By JEANNIE WILEY WOLF
CAREY — The front window at Gray Mare & Co. is decked out for the holidays with Santa, his elves and a reindeer, and trimmed with glittering tinsel and lights.
But the real treasures are to be found inside the turn-of-the-century storefront which houses a breath-taking array of items crafted by more than 30 artisans. Booths offer everything from handmade jewelry and essential oils to crocheted afghans, appliquéd baby quilts and buckeye “candy canes” sure to delight any Ohio State fan’s Christmas tree.
“I try to come in here with blinders on because I’d be spending so much,” laughed Mary Kromer, who owns the building along with her husband, Tom.
‘A nice project’
The structure has gone through several incarnations prior to the Gray Mare opening in 2013. In the 1950s, it was home to Jacob’s Soda Grill. Later, it served as the Carey American Legion and most recently, My Place Restaurant.
The Kromers bought the property in 2011 but had no plans for it. “We just thought it would be a nice project,” Mary explained.
They started by renovating the large three-bedroom apartment upstairs.
“Once we got that done and got it rented, then we started focusing on this,” she said, referring to the open first floor area. “It was funny because we had such a mess, it was ridiculous. And so many people would stop (and ask), ‘What are you going to do with it?'”
Some people suggested turning it into a record shop.
“My husband’s into music and my son’s into music, so that would have been cool. But then as time went on, I just thought there might be a need for this type of thing in Carey,” she said. “There’s a lot of local talent.”
The couple spent countless hours restoring the first floor to more closely resemble the building’s original style. A large bar fronted by soda fountain stools — dating back to its time as a restaurant — now serves as the check-out counter with a giant, old-fashioned cash register.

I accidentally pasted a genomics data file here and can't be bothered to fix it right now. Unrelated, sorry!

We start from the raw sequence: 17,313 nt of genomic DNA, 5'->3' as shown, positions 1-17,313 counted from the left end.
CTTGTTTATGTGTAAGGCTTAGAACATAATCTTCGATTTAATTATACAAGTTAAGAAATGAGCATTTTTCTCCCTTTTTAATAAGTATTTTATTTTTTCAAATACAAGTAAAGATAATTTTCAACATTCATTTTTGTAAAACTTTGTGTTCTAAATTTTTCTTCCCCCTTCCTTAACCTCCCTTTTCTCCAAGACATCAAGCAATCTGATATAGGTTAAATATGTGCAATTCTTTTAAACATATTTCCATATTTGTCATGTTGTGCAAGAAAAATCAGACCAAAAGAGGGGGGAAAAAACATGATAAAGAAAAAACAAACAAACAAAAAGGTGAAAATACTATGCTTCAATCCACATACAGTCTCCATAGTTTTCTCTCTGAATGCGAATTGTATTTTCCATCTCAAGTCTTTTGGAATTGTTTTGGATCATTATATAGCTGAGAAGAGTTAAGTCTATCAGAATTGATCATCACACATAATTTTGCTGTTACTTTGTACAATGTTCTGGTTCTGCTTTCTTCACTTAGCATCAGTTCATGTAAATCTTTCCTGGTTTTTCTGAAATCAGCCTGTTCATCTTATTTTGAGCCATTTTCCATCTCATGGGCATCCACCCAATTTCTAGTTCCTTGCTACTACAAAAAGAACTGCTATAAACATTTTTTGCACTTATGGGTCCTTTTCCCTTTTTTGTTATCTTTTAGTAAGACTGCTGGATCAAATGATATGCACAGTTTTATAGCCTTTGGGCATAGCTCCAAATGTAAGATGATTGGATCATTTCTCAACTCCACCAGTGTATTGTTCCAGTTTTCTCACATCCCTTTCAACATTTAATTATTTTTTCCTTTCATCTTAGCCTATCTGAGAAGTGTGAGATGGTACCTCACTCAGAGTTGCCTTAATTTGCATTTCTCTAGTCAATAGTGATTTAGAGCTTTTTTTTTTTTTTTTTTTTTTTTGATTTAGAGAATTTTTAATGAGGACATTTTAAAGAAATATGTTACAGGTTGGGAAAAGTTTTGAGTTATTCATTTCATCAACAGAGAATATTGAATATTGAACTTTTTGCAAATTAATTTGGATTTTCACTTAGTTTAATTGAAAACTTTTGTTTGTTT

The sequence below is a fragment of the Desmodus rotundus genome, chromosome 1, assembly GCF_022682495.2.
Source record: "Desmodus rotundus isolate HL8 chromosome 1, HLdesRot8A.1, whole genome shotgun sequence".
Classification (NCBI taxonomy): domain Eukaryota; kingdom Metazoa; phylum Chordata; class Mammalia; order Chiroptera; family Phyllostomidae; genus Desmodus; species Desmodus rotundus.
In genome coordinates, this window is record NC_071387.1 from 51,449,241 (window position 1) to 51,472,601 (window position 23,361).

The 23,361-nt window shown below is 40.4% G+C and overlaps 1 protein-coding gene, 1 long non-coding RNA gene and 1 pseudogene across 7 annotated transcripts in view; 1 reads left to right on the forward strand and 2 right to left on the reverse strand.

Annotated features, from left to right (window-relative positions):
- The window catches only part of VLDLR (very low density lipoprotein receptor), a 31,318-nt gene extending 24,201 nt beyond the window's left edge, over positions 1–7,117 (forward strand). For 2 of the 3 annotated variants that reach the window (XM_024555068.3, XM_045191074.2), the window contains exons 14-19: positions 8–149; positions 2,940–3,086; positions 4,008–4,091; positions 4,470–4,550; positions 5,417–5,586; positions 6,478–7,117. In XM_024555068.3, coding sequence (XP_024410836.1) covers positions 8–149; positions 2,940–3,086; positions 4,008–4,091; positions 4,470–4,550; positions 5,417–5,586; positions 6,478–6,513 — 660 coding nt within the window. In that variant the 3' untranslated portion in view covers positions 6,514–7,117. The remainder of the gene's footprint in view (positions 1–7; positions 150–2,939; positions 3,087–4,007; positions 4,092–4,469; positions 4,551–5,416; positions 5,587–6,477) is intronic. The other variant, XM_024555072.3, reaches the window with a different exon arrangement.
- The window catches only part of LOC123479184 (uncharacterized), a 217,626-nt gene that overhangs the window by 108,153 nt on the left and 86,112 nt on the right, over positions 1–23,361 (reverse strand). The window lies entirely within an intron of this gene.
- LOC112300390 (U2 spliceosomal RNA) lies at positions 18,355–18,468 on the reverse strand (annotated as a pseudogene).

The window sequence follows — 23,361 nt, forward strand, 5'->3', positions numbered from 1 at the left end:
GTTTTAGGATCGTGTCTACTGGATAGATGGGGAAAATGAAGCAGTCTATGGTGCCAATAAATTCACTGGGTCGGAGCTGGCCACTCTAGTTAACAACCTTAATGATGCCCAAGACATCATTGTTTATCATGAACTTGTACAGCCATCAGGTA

“The bar was here, but it was orange. And it had carpet on the outside. It was really chic,” Mary joked.
Two layers of paneling were removed to reveal red brick walls. And a dropped ceiling hid tin tiles.
“They (the tiles) were rough,” she admitted. “It was probably easier to cover it up at the time. We had to scrap it. We had to prime it. We had to paint it. But once it was done I said, ‘You know, it’s not going to have to be done again in our lifetime.'”
The Kromers opened the building for the town’s 2012 Christmas festival, allowing some crafters set up in the space. A meeting was held in January to gauge interest in expanding on that idea.
“I was surprised how many people showed up. We had a nice turnout,” she said. “So I said, ‘We’re going to open in February.'”
Meet the vendors
The business, named Gray Mare & Co. Artisan Marketplace, started with about 20 crafters occupying the front half of the building. Now, the entire first floor is full. Crafters lease a space for as little as $20 a month, with the rent going up as the square footage of their space increases. They are not charged a commission fee.